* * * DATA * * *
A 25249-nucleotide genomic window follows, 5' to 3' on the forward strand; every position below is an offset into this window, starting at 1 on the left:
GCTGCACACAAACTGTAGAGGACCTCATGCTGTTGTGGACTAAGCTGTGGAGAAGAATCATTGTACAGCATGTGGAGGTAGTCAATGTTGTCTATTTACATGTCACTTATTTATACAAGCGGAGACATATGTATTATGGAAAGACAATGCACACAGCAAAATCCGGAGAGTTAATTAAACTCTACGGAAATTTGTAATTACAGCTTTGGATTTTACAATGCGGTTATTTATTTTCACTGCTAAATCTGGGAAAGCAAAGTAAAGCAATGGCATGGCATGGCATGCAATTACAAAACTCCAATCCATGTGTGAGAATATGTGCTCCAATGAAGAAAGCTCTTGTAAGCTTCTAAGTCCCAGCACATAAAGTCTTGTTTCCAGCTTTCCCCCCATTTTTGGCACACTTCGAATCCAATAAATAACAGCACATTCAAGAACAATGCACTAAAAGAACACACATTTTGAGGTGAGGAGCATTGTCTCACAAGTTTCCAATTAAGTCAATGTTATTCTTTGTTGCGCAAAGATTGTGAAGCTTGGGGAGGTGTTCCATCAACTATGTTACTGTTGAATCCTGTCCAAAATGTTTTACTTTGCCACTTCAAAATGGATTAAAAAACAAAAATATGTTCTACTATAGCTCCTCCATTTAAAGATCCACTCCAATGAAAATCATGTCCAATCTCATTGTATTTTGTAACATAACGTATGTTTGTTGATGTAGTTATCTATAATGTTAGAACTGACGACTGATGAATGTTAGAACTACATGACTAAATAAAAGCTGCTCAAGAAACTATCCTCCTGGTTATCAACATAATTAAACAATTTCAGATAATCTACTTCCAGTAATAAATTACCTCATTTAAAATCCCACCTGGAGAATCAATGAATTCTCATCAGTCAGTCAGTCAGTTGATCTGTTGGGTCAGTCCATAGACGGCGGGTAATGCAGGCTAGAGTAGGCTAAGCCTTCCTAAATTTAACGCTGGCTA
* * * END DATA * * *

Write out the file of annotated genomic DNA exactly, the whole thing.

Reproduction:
A 25249-nucleotide genomic window follows, 5' to 3' on the forward strand; every position below is an offset into this window, starting at 1 on the left:
GCTGCACACAAACTGTAGAGGACCTCATGCTGTTGTGGACTAAGCTGTGGAGAAGAATCATTGTACAGCATGTGGAGGTAGTCAATGTTGTCTATTTACATGTCACTTATTTATACAAGCGGAGACATATGTATTATGGAAAGACAATGCACACAGCAAAATCCGGAGAGTTAATTAAACTCTACGGAAATTTGTAATTACAGCTTTGGATTTTACAATGCGGTTATTTATTTTCACTGCTAAATCTGGGAAAGCAAAGTAAAGCAATGGCATGGCATGGCATGCAATTACAAAACTCCAATCCATGTGTGAGAATATGTGCTCCAATGAAGAAAGCTCTTGTAAGCTTCTAAGTCCCAGCACATAAAGTCTTGTTTCCAGCTTTCCCCCCATTTTTGGCACACTTCGAATCCAATAAATAACAGCACATTCAAGAACAATGCACTAAAAGAACACACATTTTGAGGTGAGGAGCATTGTCTCACAAGTTTCCAATTAAGTCAATGTTATTCTTTGTTGCGCAAAGATTGTGAAGCTTGGGGAGGTGTTCCATCAACTATGTTACTGTTGAATCCTGTCCAAAATGTTTTACTTTGCCACTTCAAAATGGATTAAAAAACAAAAATATGTTCTACTATAGCTCCTCCATTTAAAGATCCACTCCAATGAAAATCATGTCCAATCTCATTGTATTTTGTAACATAACGTATGTTTGTTGATGTAGTTATCTATAATGTTAGAACTGACGACTGATGAATGTTAGAACTACATGACTAAATAAAAGCTGCTCAAGAAACTATCCTCCTGGTTATCAACATAATTAAACAATTTCAGATAATCTACTTCCAGTAATAAATTACCTCATTTAAAATCCCACCTGGAGAATCAATGAATTCTCATCAGTCAGTCAGTCAGTTGATCTGTTGGGTCAGTCCATAGACGGCGGGTAATGCAGGCTAGAGTAGGCTAAGCCTTCCTAAATTTAACGCTGGCTA